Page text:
AREAS in drought should have job schemes for farmers seeking work off-property, and governments should enter agreements with Aboriginal communities on how water systems are managed.
They were some of the recommendations from 88 young people as a state summit wrapped up yesterday at Lake Macquarie.
Steering committee member Elly Byriell said UNICEF's NSW Drought Summit had been a great chance to "collaborate about the issues".
"It really shows how much youth is involved with this issue of the drought and the impact it has on communities," the 17-year-old from a Breeza Plains farming family said.
"Overall I feel like our points were heard, but we still need to keep fighting for us to get the justice and attention that this ... deserves."
The summit asked for cultural practices and sacred sites to be protected in water management, and a review of Aboriginal water rights.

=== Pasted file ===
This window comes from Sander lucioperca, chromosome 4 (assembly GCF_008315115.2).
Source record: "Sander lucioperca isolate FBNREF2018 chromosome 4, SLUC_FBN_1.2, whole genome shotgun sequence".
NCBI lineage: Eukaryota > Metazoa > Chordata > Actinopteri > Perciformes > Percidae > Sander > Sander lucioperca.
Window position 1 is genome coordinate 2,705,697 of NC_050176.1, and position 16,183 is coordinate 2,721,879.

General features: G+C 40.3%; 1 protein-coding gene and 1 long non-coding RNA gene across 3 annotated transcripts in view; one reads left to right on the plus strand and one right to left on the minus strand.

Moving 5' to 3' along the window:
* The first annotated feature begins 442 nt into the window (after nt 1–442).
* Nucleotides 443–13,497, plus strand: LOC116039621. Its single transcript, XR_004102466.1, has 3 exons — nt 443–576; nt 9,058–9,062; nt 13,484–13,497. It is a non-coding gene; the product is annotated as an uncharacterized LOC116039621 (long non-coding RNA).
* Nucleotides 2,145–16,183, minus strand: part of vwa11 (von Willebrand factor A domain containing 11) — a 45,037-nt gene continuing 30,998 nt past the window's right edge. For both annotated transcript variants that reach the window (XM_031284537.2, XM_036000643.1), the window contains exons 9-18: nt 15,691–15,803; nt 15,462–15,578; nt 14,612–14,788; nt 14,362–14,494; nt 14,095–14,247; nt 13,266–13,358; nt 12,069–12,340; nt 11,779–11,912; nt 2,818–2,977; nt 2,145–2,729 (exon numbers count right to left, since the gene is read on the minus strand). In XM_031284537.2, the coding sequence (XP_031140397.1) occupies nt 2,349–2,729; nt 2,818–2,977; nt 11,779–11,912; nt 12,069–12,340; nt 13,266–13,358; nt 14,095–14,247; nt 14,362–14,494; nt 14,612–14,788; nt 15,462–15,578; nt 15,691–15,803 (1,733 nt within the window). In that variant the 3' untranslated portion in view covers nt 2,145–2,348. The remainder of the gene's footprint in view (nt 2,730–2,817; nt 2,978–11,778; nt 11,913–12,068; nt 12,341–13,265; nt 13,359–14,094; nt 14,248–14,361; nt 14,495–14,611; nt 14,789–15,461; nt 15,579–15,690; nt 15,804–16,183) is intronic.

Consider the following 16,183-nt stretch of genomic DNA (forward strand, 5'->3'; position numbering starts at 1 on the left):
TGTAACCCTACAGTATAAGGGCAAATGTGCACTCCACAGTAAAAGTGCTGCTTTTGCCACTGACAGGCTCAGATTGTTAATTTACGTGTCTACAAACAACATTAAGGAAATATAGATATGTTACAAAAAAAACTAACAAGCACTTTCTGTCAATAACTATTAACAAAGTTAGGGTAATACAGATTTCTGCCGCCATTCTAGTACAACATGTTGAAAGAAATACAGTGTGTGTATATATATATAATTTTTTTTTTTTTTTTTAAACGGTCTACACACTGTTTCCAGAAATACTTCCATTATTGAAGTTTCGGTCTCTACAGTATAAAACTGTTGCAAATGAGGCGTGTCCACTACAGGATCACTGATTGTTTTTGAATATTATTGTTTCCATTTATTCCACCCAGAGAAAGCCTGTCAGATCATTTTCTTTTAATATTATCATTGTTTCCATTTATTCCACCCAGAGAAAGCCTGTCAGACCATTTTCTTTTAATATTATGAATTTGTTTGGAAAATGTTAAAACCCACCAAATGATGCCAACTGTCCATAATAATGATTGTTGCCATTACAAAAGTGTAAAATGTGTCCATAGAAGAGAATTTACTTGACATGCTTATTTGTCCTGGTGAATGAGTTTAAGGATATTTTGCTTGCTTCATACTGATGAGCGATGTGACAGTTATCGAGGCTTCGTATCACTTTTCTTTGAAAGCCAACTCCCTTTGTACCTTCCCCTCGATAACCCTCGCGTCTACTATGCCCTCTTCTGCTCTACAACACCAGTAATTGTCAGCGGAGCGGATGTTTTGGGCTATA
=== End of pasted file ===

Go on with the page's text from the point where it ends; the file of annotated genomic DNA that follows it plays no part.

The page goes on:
Nurse Tameka O'Donnell, a 25-year-old Barkandji woman originally from Broken Hill, said she was "distressed about the state of the Darling".
"Barkandji means 'river people' ... Our people nurtured these resources, now we do not have the control to do it," Ms O'Donnell said.
Other recommendations included: access to mental health nurses and psychiatrists in every regional town; programs to foster greater understanding between urban and regional youth; and a HECS-style scheme for families struggling to pay boarding school fees.
A fiery discussion took place between the participants and representatives of the Department of Education; National Farmers Federation; NSW Health; state Opposition spokesman for water, Clayton Barr; and federal Opposition spokesman for agriculture, Joel Fitzgibbon.
UNICEF Australia chief executive Tony Stuart chastised the state and federal governments for not sending ministers to the event.